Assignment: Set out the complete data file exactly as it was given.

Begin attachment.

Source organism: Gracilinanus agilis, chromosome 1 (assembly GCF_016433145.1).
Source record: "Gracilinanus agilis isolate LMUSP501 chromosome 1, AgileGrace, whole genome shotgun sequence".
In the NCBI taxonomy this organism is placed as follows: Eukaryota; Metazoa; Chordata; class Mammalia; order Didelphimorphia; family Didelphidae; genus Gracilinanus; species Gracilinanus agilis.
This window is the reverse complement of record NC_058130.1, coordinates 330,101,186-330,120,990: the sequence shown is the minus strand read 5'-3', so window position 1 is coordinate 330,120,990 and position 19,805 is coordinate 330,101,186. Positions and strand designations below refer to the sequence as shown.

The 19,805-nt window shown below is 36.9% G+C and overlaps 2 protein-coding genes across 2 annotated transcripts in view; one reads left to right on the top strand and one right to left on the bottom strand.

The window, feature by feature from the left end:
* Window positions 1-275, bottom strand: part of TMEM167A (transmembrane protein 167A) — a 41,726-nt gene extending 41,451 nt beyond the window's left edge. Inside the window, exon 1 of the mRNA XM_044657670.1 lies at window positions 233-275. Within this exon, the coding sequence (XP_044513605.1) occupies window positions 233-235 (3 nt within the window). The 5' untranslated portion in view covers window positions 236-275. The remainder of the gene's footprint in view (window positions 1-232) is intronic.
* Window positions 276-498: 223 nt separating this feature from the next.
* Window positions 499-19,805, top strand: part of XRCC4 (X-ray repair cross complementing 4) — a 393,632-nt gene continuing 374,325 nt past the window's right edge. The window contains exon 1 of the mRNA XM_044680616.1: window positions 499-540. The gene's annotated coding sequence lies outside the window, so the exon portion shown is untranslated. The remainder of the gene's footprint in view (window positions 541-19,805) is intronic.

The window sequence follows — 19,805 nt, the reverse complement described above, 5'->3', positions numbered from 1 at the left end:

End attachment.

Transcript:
Source organism: Gracilinanus agilis, chromosome 1 (assembly GCF_016433145.1).
Source record: "Gracilinanus agilis isolate LMUSP501 chromosome 1, AgileGrace, whole genome shotgun sequence".
In the NCBI taxonomy this organism is placed as follows: Eukaryota; Metazoa; Chordata; class Mammalia; order Didelphimorphia; family Didelphidae; genus Gracilinanus; species Gracilinanus agilis.
This window is the reverse complement of record NC_058130.1, coordinates 330,101,186-330,120,990: the sequence shown is the minus strand read 5'-3', so window position 1 is coordinate 330,120,990 and position 19,805 is coordinate 330,101,186. Positions and strand designations below refer to the sequence as shown.

The 19,805-nt window shown below is 36.9% G+C and overlaps 2 protein-coding genes across 2 annotated transcripts in view; one reads left to right on the top strand and one right to left on the bottom strand.

The window, feature by feature from the left end:
* Window positions 1-275, bottom strand: part of TMEM167A (transmembrane protein 167A) — a 41,726-nt gene extending 41,451 nt beyond the window's left edge. Inside the window, exon 1 of the mRNA XM_044657670.1 lies at window positions 233-275. Within this exon, the coding sequence (XP_044513605.1) occupies window positions 233-235 (3 nt within the window). The 5' untranslated portion in view covers window positions 236-275. The remainder of the gene's footprint in view (window positions 1-232) is intronic.
* Window positions 276-498: 223 nt separating this feature from the next.
* Window positions 499-19,805, top strand: part of XRCC4 (X-ray repair cross complementing 4) — a 393,632-nt gene continuing 374,325 nt past the window's right edge. The window contains exon 1 of the mRNA XM_044680616.1: window positions 499-540. The gene's annotated coding sequence lies outside the window, so the exon portion shown is untranslated. The remainder of the gene's footprint in view (window positions 541-19,805) is intronic.

The window sequence follows — 19,805 nt, the reverse complement described above, 5'->3', positions numbered from 1 at the left end: